2. A lady is cautious not to put herself in harmful situations that could endanger her safety or compromise her own personal value system for living.
3. A lady realizes a tan is not worth the risk of skin cancer.
Chapter Ten ~ Extreme Etiquette
1. A lady never gushes over a celebrity nor asks for an autograph unless that is the celebrity’s function at the event.
2. A lady addresses the president as Mr. (or Madame) President.
3. If a lady is a citizen of the United States and has the opportunity to meet royalty, she does not curtsey, no matter how tempted she is to do so. §
“A lady knows that beauty and wealth can be fleeting, but her inner character is the measure by which others will ultimately judge her as a person.”
~ Candace Simpson-Giles, Author
4 thoughts on ““How to be a Lady” ~ a book review”
Oh Alicia, this is one of my favourite topics. I also have numerous books on etiquette but one can always learn something new. Which reminds me – last week I ate a sandwich behind the wheel as I drove several hours and it was so stressful. I was worried I would drop food or grease on my clothes. Now I know why. It was against my usual way of living. Thank you for that insight. I will be purchasing this book, that is for sure. At a cafe this week, I asked my husband, rhetorically, whether drinking sparkling water with a straw from a glass was good etiquette. Do you know the answer? We did discover that the first straws were wooden and used in 300BC by the Mesopotamians to drink mead from large clay vessels but not when it was okay for a lady to do so. He said men never should, that is simply not manly. Such an interesting topic. Cate
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Cate, we have so much in common. I’ll have to do some more research about the straw, but I would be inclined to think it’s more elegant to drink directly from the water glass…plus less waste! That’s funny what your husband said about it not being manly. I know Mike would agree. As for eating while driving – I’m guilty. When traveling, we often drive-through fast food places and eat in the car. On the way to my daughter’s a few weeks ago we decided to stop and get out at a restaurant. It was so much more enjoyable! I hope you have a fantastic day. Love, Alicia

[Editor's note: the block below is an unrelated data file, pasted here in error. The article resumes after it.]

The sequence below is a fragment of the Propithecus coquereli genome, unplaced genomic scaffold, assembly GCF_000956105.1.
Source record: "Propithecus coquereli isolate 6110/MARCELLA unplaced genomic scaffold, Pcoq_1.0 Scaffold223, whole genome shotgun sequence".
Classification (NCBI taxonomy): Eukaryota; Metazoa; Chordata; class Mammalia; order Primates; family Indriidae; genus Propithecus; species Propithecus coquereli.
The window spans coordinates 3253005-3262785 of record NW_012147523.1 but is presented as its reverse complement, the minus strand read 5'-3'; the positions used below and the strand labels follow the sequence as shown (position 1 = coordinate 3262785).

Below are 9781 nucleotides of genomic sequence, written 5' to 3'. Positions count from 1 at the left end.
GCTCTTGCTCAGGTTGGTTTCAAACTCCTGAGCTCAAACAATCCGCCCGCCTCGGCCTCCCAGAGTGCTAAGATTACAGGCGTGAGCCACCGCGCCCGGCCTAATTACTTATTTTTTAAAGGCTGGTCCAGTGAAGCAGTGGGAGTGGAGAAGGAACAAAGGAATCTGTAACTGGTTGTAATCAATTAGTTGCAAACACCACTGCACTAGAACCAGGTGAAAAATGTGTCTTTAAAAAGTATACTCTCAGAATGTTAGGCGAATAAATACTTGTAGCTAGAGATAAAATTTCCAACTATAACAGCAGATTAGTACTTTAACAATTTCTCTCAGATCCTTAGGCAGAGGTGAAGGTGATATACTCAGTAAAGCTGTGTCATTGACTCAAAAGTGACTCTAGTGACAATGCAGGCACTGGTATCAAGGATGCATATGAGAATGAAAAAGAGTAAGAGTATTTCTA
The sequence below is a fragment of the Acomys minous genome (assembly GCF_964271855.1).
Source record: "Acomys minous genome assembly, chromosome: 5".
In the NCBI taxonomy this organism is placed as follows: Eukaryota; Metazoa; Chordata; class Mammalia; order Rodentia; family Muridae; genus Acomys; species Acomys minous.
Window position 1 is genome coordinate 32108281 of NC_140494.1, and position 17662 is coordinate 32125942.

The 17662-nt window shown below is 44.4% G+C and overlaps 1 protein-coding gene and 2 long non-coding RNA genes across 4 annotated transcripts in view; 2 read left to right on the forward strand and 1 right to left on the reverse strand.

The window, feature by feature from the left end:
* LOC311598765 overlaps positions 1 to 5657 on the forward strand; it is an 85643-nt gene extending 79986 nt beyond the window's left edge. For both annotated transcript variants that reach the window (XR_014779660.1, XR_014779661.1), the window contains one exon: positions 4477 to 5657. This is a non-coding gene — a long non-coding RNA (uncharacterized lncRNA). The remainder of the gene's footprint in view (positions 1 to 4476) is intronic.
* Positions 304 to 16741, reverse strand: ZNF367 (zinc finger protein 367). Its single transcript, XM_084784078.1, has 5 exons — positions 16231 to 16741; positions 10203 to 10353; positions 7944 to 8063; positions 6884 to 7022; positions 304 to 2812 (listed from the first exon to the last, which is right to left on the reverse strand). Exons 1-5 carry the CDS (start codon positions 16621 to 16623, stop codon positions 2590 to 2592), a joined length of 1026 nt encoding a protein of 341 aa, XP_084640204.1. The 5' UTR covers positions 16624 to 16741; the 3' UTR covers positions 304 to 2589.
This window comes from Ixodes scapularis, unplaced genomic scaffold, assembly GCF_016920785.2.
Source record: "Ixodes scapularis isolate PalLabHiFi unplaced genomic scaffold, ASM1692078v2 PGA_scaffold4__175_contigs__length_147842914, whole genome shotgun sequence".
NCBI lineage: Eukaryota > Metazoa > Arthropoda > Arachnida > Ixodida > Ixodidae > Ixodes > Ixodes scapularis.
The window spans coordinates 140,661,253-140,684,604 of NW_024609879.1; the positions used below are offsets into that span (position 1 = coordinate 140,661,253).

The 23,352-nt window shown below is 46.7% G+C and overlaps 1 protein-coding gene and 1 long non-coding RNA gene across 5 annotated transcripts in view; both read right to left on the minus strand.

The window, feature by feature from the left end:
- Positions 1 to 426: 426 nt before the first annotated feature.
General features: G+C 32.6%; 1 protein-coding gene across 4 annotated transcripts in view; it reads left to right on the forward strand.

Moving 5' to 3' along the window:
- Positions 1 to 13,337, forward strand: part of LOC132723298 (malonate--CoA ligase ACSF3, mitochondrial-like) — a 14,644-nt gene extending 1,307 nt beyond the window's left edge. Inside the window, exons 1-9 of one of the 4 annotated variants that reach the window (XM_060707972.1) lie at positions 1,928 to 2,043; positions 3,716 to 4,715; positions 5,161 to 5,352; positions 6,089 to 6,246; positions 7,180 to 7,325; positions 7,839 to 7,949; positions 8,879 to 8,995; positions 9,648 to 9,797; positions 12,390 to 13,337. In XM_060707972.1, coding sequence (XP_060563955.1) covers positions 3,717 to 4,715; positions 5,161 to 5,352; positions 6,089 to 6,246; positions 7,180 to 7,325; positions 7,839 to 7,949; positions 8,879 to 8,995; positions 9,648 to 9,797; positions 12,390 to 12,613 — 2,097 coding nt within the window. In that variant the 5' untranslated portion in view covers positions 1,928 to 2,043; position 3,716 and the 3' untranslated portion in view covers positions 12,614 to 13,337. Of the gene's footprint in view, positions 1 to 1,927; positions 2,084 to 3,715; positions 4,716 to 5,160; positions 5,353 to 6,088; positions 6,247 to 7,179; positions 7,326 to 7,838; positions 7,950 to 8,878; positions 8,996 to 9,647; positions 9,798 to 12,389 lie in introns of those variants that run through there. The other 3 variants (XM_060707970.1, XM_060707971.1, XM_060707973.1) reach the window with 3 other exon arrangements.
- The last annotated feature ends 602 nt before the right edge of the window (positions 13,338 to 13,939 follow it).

My Mother tried to teach me to act like a lady and always bed polite. I was never allowed to leave the dinner table until everyone was finished eating. Maybe that is why I am always the last one to finish my meal. As for drinkg a cocktail using a straw I am guilty. Not in a wine glass!! That would not be pretty!!! I I have always enjoyed reading etiquette books and articles. Still refer back to an OLD newspaper articel when setting a dinner table for guests. The article says “You’ve labored over a delicious meal, so shouldn’t your table be just as fancy?” Sorry, every day meals are only on place mats, however, silverware, napkins, and wine glass are in right places. Interesting aricle Alicia.
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Thanks for commenting, Janice! You don’t need any advice on how to be a lady, and I’m not surprised you enjoy the topic. Your everyday table settings are more beautiful than most people’s fancier dinners. It’s just the little things that make life special! ❤ Alicia